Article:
One of the most interesting features MSI has introduced with the 875P Neo-FIS2R is a new proprietary technology dubbed CoreCell. From what we can gather, CoreCell acts as a system "health" monitoring device. In theory, CoreCell is supposed to be able to regulate four things: fan speeds (CPU, North Bridge, etc.) to reduce noise and keep temperatures low, onboard components durability, power savings during idle system activity, and higher overclocking potential (read: performance) through efficient voltage management. Of course, MSI merely provides their own in-house testing as proof, and even these four claims can't be validated by our own labs as there isn't any way of controlling or testing CoreCell; that is, there are no CoreCell options of any kind available in the 875P Neo-FIS2R's BIOS (version 1.0). However, there is a nice CoreCell Windows utility that allows you to adjust fan speeds, but this still doesn't explain MSI's other claims (onboard components durability, power savings during idle activity, etc.). CoreCell seems like a great idea on paper, but until we can reproduce MSI's claims of "better durability" or "50% less fan noise in idle mode", CoreCell will stay a nice idea on paper.

It's nice to see IEEE 1394 FireWire support is included onboard the 875P Neo-FIS2R. The IEEE 1394 FireWire controller is bound to the PCI bus and is powered by the VIA VT6306. One of the few negative things about the ICH5's new features is the lack of native IEEE 1394 FireWire support, and this is why we see the VT6306 controller included with the 875P Neo-FIS2R.

MSI picked a good IEEE 1394 FireWire chip to implement compared to what ASUS picked for their P4C800 Deluxe. That is, the MSI 875P Neo-FIS2R's IEEE 1394 FireWire controller (VIA VT6306) is capable of supporting three independent ports while the ASUS P4C800 Deluxe's VIA VT6307 controller supports just two independent IEEE 1394 FireWire ports. You can activate the 875P Neo-FIS2R's FireWire ports by simply plugging in the three-port FireWire bracket that MSI bundles with the 875P Neo-FIS2R. If you'd like to read more about this controller, visit this web page.



MSI 875P Neo-FIS2R: Board Layout

In general we were very pleased with the 875P Neo-FIS2R's layout.

We were pleased to see the ATX (20-pin) connector positioned towards the top and on the right-hand side of the PCB. Locating the ATX connector here is good for case organization and convenience as the thick wires won't obstruct the installation/uninstallation of the CPU HSF (especially bigger ones) or the North Bridge heatsink, as well as any other components that you may decide to modify or uninstall in that area. If we had to nitpick, we would have preferred that the ATX connector were just a tad higher up on the board by about another inch.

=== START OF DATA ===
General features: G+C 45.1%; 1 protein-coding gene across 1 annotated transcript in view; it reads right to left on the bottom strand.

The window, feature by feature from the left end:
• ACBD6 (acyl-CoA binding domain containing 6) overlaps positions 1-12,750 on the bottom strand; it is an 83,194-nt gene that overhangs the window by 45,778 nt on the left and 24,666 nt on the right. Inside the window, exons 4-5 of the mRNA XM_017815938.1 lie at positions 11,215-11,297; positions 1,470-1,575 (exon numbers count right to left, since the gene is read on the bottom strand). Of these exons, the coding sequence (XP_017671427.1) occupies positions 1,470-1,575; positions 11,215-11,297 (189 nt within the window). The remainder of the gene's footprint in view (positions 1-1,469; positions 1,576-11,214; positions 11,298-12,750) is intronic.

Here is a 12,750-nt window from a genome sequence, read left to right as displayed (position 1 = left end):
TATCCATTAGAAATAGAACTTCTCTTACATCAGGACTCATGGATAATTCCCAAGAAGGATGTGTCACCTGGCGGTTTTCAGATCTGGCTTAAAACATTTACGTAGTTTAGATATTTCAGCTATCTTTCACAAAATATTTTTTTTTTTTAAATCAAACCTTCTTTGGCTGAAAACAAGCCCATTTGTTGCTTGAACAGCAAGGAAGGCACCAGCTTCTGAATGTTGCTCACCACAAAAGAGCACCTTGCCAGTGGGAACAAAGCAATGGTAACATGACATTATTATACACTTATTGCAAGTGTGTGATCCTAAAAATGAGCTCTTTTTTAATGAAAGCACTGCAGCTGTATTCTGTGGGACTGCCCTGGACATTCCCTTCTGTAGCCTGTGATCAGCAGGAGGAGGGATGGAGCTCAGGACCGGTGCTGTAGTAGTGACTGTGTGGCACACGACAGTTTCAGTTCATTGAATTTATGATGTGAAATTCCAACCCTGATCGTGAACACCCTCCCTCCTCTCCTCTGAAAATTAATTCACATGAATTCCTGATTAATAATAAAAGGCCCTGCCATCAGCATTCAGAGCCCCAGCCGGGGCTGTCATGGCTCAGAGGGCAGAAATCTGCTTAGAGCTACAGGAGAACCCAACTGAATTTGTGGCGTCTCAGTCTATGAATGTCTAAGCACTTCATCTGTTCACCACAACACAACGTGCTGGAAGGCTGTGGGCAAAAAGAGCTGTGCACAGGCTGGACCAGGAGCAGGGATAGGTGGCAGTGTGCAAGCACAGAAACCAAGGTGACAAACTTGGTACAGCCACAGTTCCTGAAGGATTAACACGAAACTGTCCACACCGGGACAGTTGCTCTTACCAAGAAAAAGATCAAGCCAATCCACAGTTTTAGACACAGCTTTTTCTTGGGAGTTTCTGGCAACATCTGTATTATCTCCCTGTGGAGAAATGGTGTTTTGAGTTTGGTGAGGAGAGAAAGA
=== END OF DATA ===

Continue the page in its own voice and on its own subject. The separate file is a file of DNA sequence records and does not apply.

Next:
Unfortunately the ATX12V connector is located over on the left-hand side of the PCB near the I/O ports. We aren't at all fond of this location because the ATX12V cable from a standard PSU will run directly over the CPU HSF, making it impossible to uninstall this HSF until you unhook the ATX12V line. Of course, higher quality PSUs have extra long ATX12V and ATX cables, so this won't be an issue with these particular PSUs.

The Primary and Secondary IDE connectors are placed exactly where we like to see them, on the right-hand side of the PCB to right of the DIMM slots and above the midsection of the motherboard. We've experienced what a hassle it can be to have the Primary and Secondary IDE connectors placed on the lower portion of the motherboard, as it makes it much more difficult for IDE cables to reach to the highest bays of a large-sized ATX case. We're glad MSI decided to put the Floppy connector next to the right of the Primary and Secondary IDE connectors, as the Floppy drive bay location should mitigate any possible cable tangling that could occur with the Primary and Secondary IDE cables.

MSI includes an active North Bridge heatsink to cool down the 875P North Bridge. This active heatsink is more than enough to cool the North Bridge; the active heatsink was barely warm to the touch at full load. Interestingly enough MSI decided to add green, blue and red flashing lights to the North Bridge heatsink for users that have see-through cases.

Thankfully MSI places the DIMM connectors far enough away from the AGP slot so that it doesn't become a hassle to uninstall the video card if you want to install or uninstall memory. Those of you that frequently upgrade and maintain your hardware know how annoying cramped DIMM connector space can be, or any cramped space for that matter.

Near the I/O ports are voltage regulator heatsinks that MSI is well-known for using in quite a few of their high-end motherboards. It certainly doesn't seem all that unnecessary as these tiny heatsinks get quite warn to the touch at full load. MSI claims that these heatsinks should aid in overclocking, though we're skeptical of its real-world usefulness.